Monday, 18 January 2016

Making a spectacle of themselves

Some more colourful figures from Andy's painting bench...

Spot the truant...

Sunday, 17 January 2016

Hairpin improvement

One of the pair of hairpins that form the climb up to the back of the track has always been problematic.  Firstly, the track rails seem to get pinched and so some of the cars would get stuck going round, and secondly, the side swipe would cause more accidents than in the Michelin hairpin because it was mostly hidden behind the pit building.

I've belatedly realised that Radius 1 turns are available that don't squeeze the lanes together.  I had to buy four 45 degree turns to make the whole 180 degree hairpin (see on the right of the photo below).

I've left the original tight hairpin at the top of the slope by the Michelin Man so we'll see over the coming weeks which is the most suitable.

Friday, 8 January 2016

Brooklands-inspired pit buildings and control tower

Over Christmas, I finished the other buildings for Andy to complement the Goodwood Pits I made him in November.  Sticking with the 1930s theme of Andy's track, this time I also looked to Brooklands for inspiration - from the pitlane garages with spectators above like this...

...and this one at Goodwood...

But for the control tower, the inspiration came from the central block of the old aero control tower at Brooklands...

A combination of foamboard, mounting board, clear plastic for windows, and lots of logos and textures printed on to adhesive paper, plus quite a few hours, finally produced this:

It's really three buildings so the two pit buildings could be placed together with the control tower elsewhere on the layout.  (Note that it's only temporarily on my track for the photos).

Here's a close-up of the control tower, with the style of doors and clock taken from the Brooklands building:

The roof lifts off so that figures can be placed inside...

...and then the second floor lifts off to do the same on the first floor...

Finally, here's a view of the rear of the building with the stairs for the spectators to reach the roof:

Soon to be installed on Andy's track, this is a Limited Edition of One!

Before putting my own pit building back, I replaced the old red cardboard garage doors with silver-painted corrugated plastic, and sprayed the grey Jersey-wall concrete barriers alternately red and white.  So it's gone from this: this:

Sunday, 3 January 2016

Yet another camera car

Extending my collection of cars used in filming famous motorsport movies, here is the second camera car used in Steve McQueen's Le Mans - a Porsche 908 Flunder in special packaging.

This car was Steve McQueen's personal Porsche 908/01 Spyder (chassis 908-022) in which he had achieved second place in the Sebring 12 hour race in 1970.  For filming at Le Mans later that year, the car was converted into a camera carrier and was equipped with three cameras, one in front and two at the back above the gearbox.

Here's the real car filming at Le Mans:

About time I watched the film again!

There is only one more slot car representation of a camera car that I'm aware of.  I've got my eye on it...

Saturday, 26 December 2015

Insert coin

In Malta a couple of months ago, I came across some wooden fridge magnets in the shape of the classic British phone box.  They had an opening door, a metal phone inside and were just the right scale for Scalextric.  I bought three and, since they were unpainted, the first thing I did was spray them with grey primer.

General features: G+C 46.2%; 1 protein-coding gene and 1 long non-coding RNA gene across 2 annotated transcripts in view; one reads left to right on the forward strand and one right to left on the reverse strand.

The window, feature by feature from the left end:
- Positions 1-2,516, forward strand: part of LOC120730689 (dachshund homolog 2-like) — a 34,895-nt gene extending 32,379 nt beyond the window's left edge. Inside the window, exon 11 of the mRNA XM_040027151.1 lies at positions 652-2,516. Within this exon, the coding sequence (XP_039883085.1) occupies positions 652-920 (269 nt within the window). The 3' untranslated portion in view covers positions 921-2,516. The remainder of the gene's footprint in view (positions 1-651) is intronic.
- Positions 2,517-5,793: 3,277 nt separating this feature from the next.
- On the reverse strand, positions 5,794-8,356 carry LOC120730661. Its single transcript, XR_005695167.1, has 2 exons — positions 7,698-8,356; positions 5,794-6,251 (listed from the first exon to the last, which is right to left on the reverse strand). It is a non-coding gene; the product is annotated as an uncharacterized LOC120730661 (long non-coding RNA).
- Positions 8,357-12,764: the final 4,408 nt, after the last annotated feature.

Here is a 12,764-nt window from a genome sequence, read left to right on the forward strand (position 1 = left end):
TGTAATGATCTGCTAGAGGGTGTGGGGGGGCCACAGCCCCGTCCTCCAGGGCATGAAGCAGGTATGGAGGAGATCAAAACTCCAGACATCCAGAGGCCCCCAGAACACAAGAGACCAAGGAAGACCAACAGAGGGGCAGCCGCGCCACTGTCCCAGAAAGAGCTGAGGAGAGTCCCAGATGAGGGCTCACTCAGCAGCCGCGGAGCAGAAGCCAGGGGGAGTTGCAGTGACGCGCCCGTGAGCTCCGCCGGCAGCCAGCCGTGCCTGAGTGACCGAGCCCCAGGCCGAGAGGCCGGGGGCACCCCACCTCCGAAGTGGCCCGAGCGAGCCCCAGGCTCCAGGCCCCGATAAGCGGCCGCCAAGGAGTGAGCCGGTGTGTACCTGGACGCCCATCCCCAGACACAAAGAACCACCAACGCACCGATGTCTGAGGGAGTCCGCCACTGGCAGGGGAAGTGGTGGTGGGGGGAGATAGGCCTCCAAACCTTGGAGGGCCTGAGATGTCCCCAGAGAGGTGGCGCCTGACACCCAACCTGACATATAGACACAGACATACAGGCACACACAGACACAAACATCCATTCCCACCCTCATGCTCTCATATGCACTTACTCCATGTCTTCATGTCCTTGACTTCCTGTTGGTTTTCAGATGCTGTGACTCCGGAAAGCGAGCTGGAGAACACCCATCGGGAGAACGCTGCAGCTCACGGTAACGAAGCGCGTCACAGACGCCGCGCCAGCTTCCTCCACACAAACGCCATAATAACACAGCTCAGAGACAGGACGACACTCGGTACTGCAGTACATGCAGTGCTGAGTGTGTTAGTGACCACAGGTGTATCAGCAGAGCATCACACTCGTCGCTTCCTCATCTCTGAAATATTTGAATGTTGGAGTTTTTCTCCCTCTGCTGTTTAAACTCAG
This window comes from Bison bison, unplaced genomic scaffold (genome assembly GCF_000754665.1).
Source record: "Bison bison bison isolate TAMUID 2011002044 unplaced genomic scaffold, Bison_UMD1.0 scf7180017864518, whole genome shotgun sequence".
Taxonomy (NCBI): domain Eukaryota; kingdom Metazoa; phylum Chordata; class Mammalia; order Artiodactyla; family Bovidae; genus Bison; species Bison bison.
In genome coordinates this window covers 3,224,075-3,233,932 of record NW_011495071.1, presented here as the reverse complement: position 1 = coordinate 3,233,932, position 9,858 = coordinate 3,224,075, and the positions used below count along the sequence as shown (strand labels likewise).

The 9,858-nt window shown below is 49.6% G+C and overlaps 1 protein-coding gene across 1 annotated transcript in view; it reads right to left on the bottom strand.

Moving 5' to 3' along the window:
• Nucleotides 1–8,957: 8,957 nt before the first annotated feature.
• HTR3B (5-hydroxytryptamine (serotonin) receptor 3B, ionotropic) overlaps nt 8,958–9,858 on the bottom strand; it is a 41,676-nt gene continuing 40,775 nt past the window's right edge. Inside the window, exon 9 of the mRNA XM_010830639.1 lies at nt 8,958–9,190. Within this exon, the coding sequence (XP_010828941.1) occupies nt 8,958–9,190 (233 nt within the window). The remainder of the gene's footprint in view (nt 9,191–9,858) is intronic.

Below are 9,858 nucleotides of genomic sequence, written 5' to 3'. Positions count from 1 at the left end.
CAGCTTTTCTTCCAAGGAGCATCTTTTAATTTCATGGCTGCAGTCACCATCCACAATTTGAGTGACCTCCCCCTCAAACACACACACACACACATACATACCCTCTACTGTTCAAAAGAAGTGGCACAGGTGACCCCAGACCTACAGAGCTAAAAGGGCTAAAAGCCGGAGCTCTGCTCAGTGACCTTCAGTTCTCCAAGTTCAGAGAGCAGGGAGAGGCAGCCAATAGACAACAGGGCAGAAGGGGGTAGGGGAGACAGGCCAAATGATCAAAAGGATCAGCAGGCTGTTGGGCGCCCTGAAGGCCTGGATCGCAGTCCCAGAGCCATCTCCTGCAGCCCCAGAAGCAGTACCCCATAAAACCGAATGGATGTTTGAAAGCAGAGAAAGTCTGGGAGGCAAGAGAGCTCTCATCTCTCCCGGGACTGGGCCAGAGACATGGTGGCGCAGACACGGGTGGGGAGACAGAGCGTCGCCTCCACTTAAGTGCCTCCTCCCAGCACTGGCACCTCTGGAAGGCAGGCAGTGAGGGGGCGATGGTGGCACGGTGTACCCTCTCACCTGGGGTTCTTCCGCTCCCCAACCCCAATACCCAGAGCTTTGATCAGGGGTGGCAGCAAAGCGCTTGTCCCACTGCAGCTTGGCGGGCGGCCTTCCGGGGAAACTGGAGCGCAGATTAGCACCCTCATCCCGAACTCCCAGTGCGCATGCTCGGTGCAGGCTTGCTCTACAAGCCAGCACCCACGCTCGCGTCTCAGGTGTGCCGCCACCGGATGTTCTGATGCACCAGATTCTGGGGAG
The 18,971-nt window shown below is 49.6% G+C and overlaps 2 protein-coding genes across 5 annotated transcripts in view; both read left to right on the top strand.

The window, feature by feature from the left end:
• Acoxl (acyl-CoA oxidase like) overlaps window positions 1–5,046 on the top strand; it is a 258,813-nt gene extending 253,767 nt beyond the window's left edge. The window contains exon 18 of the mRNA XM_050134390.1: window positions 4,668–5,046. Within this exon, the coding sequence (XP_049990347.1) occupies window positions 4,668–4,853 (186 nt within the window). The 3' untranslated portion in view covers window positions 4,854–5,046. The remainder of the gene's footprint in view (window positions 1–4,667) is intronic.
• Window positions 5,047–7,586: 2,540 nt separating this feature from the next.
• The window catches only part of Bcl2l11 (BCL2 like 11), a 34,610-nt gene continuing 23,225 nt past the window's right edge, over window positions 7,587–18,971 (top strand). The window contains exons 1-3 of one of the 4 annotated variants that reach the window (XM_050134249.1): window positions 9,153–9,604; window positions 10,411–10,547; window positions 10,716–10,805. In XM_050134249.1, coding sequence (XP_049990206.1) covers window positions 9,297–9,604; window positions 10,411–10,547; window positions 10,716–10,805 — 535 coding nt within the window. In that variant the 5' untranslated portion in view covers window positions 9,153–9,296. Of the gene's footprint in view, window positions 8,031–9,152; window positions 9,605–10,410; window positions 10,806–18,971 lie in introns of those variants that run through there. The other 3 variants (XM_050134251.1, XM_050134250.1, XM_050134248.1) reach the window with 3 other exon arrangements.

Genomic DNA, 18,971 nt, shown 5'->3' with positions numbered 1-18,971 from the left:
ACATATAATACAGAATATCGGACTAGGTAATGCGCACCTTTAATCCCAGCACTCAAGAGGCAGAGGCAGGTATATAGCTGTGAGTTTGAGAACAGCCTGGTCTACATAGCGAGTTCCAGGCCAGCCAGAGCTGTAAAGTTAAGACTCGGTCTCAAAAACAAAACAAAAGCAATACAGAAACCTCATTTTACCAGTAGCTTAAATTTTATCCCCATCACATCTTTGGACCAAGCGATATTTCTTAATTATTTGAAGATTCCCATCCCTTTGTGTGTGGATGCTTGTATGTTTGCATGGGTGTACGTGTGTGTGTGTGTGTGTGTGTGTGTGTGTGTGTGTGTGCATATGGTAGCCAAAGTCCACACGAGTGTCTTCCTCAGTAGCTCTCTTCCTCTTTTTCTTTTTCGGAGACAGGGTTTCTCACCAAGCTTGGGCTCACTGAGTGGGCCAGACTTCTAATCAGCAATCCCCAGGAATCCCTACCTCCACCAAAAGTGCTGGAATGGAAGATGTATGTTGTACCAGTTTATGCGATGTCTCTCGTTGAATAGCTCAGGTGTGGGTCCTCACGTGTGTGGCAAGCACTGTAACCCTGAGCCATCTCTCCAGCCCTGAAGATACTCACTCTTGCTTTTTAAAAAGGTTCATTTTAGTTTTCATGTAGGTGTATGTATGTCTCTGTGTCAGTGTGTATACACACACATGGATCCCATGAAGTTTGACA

They were then sprayed gloss red, the handles painted silver and stickers added for the crown and Telephone sign.  Here's the finished product with a vintage policeman I recently found on eBay.

Sunday, 29 November 2015

Goodwood Pits

Andy has added a routed pit complex to his 1930s digital layout and I offered to make him some buildings for Christmas.  The first of these is inspired by the early Goodwood pit structures, as in this image of Jack Dunfee and Woolf Barnato at Brooklands in 1929:

Raw materials were lengths of 5mm square spruce, some corrugated plastic sheets and a piece of metal wire sheet.

I made up frames for the pit structure and an accompanying paddock:

The frames were sprayed white and then fitted with roofs painted a mid-green.  I made up some vintage adverts to fix to the metal fencing.

They made it on to Andy's layout in time for a big digital race meeting yesterday.

Saturday, 19 September 2015


Andy and I were messing around with the Nissan 350Z drift cars a couple of weeks ago.  The cars have 360 degree rotation in the guides so they can spin round and drive in the opposite direction.  We were enjoying the challenge of approaching familiar corners from an unfamiliar direction, when we had a light bulb moment - why not wire up the track so we can switch direction and race the other way?

It's six years (to the week) since I started this project, and I don't know why that hadn't occurred to me earlier.  So I ordered a couple of heavy duty double pole switches and wired them so I could select the polarity of the power going to each track.  I fitted them to the wiring board under the table.

The various electrical projects have grown over time and this is now looking rather unkempt.  But then again, it's behind the curtain so can't usually be seen, so it's a low priority.  However, I have done some rewiring where a connection was a bit dodgy - I spliced the wires from the start lights into an Ethernet socket, and then wired a plug from the Phidget board, so that connection is now reliable.

I've set up a Highwood Reverse circuit in Ultimate Racer, my race management software, so we'll start creating a new set of lap times and data separate from the original clockwise circuit.  This will give a new lease of life to the layout.